EL: How do you think your Thanksgivings were different from Grandma Albert and Aunt Lil’s?
JR: They weren’t. Not much difference. All very traditional.
EL: Did you like hosting Thanksgiving?
JR: Yeah, I loved it. My favorite holiday.
EL: Why is it your favorite?
JR: Because there’s a lot of good leftovers. [Laughs.] And the family being together. It’s special.
EL: Did any of your husbands ever help with the cooking?
JR: [Laughs.] I did all the cooking.
EL: Did you host all the years that your kids were growing up?
EL: So you hosted from 1955 until you, me, Mom, Dad, and Jake moved in together?
JR: The last Thanksgiving I hosted was when Arnie [her husband] was so sick. We had 18 people at the house in West Orange.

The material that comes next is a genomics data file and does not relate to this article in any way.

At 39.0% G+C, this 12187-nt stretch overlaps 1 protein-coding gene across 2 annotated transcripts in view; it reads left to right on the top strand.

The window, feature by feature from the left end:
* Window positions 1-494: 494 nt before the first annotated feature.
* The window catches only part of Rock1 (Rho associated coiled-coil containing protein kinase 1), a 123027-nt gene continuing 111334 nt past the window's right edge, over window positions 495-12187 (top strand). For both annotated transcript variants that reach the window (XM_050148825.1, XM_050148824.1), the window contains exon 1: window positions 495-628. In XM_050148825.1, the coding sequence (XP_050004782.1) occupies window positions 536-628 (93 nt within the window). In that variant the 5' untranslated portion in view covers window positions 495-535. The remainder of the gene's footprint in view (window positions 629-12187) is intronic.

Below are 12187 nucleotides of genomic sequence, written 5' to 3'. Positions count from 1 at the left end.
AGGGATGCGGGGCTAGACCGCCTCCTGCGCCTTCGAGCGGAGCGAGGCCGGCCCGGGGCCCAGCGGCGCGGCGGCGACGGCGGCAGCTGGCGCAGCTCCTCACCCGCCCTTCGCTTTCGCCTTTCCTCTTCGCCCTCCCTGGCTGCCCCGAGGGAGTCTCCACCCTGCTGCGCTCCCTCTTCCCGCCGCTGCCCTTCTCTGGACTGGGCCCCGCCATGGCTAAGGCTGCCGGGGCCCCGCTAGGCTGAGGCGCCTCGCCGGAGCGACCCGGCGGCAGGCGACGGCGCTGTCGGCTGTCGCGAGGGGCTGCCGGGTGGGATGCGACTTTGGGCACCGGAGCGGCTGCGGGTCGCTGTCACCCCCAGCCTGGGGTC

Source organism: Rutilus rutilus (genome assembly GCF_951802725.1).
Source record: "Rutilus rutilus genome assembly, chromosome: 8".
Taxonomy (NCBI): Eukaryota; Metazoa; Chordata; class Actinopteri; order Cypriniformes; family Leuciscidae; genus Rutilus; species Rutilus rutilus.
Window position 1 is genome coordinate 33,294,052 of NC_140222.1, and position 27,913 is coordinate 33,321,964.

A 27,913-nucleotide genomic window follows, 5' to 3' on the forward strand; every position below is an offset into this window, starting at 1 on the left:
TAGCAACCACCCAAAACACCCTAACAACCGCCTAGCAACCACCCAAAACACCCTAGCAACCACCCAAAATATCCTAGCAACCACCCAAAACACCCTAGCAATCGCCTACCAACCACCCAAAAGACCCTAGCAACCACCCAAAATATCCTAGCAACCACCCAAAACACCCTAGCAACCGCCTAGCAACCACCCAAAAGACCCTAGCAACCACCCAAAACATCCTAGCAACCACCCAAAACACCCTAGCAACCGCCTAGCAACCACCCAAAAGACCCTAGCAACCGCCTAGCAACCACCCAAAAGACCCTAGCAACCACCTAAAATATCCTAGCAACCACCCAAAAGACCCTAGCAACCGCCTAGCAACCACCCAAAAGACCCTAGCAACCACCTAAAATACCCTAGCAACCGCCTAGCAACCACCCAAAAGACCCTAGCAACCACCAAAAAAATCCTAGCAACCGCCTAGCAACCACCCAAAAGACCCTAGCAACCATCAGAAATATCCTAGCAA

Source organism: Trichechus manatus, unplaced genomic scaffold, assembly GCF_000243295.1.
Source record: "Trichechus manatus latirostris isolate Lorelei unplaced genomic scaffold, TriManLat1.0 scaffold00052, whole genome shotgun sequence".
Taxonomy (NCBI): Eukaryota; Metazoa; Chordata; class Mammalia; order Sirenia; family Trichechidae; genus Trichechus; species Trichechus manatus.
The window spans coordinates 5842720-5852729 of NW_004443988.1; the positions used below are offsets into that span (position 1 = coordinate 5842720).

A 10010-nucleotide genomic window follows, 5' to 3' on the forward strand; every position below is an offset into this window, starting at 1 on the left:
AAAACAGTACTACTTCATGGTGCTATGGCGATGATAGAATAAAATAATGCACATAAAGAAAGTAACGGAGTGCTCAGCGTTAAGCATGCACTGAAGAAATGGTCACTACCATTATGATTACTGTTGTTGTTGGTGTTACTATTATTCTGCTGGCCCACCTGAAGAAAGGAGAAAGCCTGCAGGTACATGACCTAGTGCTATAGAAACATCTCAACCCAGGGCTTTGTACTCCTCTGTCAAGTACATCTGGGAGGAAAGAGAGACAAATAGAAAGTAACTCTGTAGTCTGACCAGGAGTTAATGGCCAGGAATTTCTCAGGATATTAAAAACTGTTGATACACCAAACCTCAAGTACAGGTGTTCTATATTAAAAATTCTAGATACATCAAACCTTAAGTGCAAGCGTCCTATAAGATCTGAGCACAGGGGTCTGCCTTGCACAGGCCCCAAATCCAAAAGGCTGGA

EL: Eighteen people? Why?
JR: Well, I think we knew it was his last Thanksgiving.
EL: What year did he die, 2001?
JR: Yeah. You know—the following year, I did have Thanksgiving. And then the following year, we moved here, in 2003. And your mom hosted Thanksgiving.
EL: How did you feel when Mom started hosting? Relieved, or sad?
JR: I was relieved. By that time, I wasn’t so young anymore. It’s a lot of work! What I most of all missed was not doing my own recipes. My stuffing. I don’t like the stuffing your mother makes. [Both laugh.] Too avant-garde for me. I liked making my recipes, my carrot pudding.
EL: I don’t know if I remember the carrot pudding—what was that like?
JR: It was grated carrots, like a carrot soufflé, but heavier. Sweet because carrots are sweet, but not sweet like a dessert.
EL: What are your thoughts on Thanksgiving this year, Thanksgiving during quarantine?
JR: I’m hoping we can go into the garage. Your father bought heaters!